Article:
Early Detection of Cancer

In March 2014, in recognition of Colorectal Cancer Awareness Month, SDHU staff, in conjunction with the North East Cancer Centre’s Cancer Prevention & Screening Network, joined forces with the Espanola Rivermen to promote the importance of colorectal cancer screening. An information kiosk was located in the Espanola Regional Recreation Complex’s main lobby during the Rivermen’s last hockey game of their regular season. SDHU staff and Canadian Cancer Society volunteers provided cancer screening information to over 650 hockey fans at the kiosk and via announcements.

Prevention of Substance Misuse

Responding to concerns around drug use in the LaCloche Foothills area, the SDHU and 24 community partners/agencies developed the LaCloche Foothills Drug Strategy, which was endorsed by the Espanola town council in June 2014. The LaCloche Foothills Drug Strategy is built on the foundations of Education, Enforcement, Services and Relationships. To promote the new Strategy, a series of education sessions were delivered. This included a meeting with 12 individuals at the Espanola Senior’s Drop-in Centre to discuss drug use issues, and proper handling/safe storage of medications, and a series of sessions with all students (~500) at the Espanola High School. Due to the timing of the 2014 municipal elections, it was decided to approach the townships of Baldwin, Nairn-Hyman, and Sable-Spanish for their endorsement of the LaCloche Foothills Drug Strategy in 2015.

SDHU staff also worked to raise awareness of the potential harms associated with alcohol misuse. In partnership with the 2 local police forces, the Espanola Town Police and the OPP, 450 Arrive Alive Party Smart Home Hosting Kits were distributed. The kits contained tips, prevention strategies, and information for hosting safe events within the home. A Safe Grad event was also held with Espanola High School in May, and featured mocktails, an alternative to alcoholic beverages.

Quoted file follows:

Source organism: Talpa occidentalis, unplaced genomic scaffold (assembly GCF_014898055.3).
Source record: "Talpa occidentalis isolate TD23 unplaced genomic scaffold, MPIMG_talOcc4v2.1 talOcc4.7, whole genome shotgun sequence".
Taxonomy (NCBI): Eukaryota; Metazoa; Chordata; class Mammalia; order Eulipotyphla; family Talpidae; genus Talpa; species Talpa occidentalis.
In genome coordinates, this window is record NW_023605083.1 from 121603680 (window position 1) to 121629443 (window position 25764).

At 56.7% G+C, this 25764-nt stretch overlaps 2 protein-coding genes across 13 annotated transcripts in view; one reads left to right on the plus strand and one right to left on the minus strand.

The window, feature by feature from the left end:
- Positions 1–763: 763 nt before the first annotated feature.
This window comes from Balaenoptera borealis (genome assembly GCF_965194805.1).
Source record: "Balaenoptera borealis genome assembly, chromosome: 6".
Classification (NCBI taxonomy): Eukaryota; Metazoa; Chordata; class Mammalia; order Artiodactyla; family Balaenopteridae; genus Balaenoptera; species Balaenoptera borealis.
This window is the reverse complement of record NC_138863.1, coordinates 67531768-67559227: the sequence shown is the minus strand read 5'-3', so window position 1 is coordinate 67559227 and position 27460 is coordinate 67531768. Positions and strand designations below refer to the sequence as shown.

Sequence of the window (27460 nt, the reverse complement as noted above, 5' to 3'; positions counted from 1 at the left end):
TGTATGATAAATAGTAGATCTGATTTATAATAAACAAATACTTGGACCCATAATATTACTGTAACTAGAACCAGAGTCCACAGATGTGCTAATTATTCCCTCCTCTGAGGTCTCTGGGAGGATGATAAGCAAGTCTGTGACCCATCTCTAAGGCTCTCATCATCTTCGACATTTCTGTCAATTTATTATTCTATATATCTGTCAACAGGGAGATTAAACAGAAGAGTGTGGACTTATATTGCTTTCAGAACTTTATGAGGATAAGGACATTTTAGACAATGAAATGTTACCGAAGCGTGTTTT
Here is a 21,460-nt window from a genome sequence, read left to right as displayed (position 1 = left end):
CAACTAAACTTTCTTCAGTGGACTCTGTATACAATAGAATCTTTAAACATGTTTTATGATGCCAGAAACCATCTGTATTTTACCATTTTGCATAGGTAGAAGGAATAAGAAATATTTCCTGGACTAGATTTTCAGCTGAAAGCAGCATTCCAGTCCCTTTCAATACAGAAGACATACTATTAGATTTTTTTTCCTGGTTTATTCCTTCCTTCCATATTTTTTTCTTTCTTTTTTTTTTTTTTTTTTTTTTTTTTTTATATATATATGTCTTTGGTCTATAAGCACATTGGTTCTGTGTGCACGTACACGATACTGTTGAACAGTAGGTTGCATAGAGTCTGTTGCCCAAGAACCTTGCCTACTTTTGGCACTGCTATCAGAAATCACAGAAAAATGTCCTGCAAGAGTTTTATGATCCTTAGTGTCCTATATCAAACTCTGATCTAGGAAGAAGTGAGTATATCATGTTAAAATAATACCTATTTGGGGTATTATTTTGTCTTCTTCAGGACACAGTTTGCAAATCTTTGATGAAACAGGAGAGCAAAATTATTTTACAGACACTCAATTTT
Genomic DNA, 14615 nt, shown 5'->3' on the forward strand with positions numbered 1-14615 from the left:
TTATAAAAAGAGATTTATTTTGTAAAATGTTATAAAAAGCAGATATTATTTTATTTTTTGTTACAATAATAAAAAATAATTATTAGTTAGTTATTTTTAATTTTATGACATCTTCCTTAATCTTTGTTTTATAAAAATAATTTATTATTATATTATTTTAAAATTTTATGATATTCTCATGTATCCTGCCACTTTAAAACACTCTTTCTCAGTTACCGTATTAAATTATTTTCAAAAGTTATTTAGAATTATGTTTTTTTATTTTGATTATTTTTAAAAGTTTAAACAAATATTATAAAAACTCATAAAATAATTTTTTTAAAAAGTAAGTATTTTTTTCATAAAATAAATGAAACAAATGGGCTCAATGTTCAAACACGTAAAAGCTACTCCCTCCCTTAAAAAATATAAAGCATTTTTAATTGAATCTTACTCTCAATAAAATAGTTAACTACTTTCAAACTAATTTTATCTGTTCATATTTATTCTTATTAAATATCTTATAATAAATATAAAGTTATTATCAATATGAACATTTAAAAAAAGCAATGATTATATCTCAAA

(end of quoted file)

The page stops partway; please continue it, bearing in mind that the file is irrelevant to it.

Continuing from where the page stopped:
Injury Prevention

The SDHU is a member of the Espanola and Area Safety Coalition (EASC), which is a community driven group that aims to reduce injury in the area. The coalition meets monthly from September to June to plan and host a number of annual events and promotion of provincial campaigns. In 2014, the EASC erected a billboard with messaging which encouraged drivers to report drinking and driving, and to promote safe winter driving. In partnership with the EASC, the SDHU also participates in the Road Safety Challenge hosted by the Ministry of Transportation for an awareness raising campaign at graduation time, with an Impaired by Drugs or Alcohol theme.

The SDHU provided support to partners implementing four STAND UP! programs—a 12-week exercise program for older adults. As part of a regional falls prevention strategy for older adults, the SDHU played a lead role in providing training, program equipment, and education resources to partners implementing the program in the Lacloche Foothills area.

Healthy Eating, Physical Activity, Healthy Weights

In 2014, SDHU staff developed partnerships and offered food skills sessions to individuals of all ages. Sessions were offered across the LaCloche Foothills area with the goal of helping participants build food literacy. In addition, as an active member of the LaCloche Foothills Food Network (LFFN), the SDHU supported a variety of community-driven initiatives to improve the local food environment and work towards achieving a healthy food system, including the development of the Espanola Eat Local Market and the Local Food Producers of the Lacloche Area brochure, both of which encourage the purchasing and consumption of local foods.

In an effort to reduce the cost-related barriers to physical activity, and promote active lifestyles during the winter months, SDHU staff provided donated skate laces and skate guards to the three recreation departments in Espanola, Massey, and Baldwin. In partnership with the Brain Injury Association Sudbury and District, staff also handed out 75 coupons of $15 each toward the purchase of any type of helmet at a local Espanola store. Staff also supported, through start-up funding and training, the successful implementation of a walking program at St. Mary’s Elementary School in Massey, allowing local residents to walk for free indoors during the winter. A total of 48 people registered in the program, and an average of 20 people attended per evening.